Community Colleges Provide a Vital Link for Manufacturers
Tri-C’s Michael White: Strong relationships between companies and community colleges create a pipeline of qualified job candidates
Few industries have changed the way manufacturing has changed over the past several decades, and Cuyahoga Community College — along with other community colleges around the country — are playing an important role in helping companies adapt.
What was once an industry reliant on manual labor has become an industry driven by technology. Assembly lines once staffed by workers are now outfitted with robots, computers, lasers and sensors.
With machines performing much of the manual labor, manufacturing floors are now much more cost-efficient and safer than they were decades ago. But it also means the very nature of manufacturing work has changed.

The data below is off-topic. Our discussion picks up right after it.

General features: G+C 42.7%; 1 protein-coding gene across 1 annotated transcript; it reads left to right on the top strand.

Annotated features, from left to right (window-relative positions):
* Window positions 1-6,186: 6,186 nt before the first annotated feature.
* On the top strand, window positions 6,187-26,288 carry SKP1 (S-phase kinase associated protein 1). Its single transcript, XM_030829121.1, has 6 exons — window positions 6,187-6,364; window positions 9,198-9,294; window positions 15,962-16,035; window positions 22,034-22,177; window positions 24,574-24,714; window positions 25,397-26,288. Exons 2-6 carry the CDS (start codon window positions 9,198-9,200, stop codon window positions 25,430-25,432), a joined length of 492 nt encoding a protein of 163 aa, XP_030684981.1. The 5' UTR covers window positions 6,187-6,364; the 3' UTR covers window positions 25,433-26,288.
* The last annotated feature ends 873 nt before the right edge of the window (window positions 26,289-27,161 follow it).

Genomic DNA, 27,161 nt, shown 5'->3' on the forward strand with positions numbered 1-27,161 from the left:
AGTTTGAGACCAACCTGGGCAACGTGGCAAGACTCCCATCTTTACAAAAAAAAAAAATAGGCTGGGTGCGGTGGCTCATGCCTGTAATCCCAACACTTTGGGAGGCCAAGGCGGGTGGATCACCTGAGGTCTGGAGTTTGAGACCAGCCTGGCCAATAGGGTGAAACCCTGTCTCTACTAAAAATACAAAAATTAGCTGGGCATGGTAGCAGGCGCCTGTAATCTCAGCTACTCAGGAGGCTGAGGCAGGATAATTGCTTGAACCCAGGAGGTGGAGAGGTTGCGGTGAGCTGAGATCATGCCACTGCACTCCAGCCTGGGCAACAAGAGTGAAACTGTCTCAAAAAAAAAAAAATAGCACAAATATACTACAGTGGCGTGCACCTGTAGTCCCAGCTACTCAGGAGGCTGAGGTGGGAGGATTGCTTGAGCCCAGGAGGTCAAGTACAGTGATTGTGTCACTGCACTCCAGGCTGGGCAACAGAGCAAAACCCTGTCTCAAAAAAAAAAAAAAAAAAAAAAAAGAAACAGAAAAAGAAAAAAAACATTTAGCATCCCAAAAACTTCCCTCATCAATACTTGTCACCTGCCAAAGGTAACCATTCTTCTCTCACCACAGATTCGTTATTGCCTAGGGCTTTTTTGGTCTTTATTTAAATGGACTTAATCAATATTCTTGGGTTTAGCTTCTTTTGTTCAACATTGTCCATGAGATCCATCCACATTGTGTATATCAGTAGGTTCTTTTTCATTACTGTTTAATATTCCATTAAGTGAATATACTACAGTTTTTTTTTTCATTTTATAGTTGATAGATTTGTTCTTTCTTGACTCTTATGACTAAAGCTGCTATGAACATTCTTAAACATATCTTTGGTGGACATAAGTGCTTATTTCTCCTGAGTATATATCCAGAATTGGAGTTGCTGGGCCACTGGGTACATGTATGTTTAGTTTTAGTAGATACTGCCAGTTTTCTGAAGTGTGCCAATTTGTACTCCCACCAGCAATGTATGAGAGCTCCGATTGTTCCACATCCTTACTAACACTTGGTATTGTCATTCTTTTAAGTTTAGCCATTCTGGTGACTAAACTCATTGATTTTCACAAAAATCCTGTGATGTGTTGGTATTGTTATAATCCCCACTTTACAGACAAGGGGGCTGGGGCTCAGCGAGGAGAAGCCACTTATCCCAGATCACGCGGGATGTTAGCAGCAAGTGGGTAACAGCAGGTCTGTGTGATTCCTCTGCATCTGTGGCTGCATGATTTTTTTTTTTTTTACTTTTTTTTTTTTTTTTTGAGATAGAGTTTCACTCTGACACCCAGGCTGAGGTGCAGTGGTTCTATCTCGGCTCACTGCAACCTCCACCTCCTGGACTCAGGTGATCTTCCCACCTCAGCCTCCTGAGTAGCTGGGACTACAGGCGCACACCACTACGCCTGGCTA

It’s no longer minimally skilled labor — it’s actually quite the contrary. Modern manufacturing work is highly skilled, highly specialized work requiring intensive training on some of the most advanced computers and software in the world.
It’s a training need that Tri-C and other community colleges are positioned to fill.
Michael White, program manager of advanced manufacturing in Tri-C’s Workforce, Community and Economic Development division, recently spoke to Smart Business Cleveland about the evolution of manufacturing. White said the relationship between manufacturing companies and community colleges is, and will continue to be, critical to the long-term survival of American manufacturing companies battling overseas competition.
May 30, 2018
Erik Cassano, 216-987-3577 or email@example.com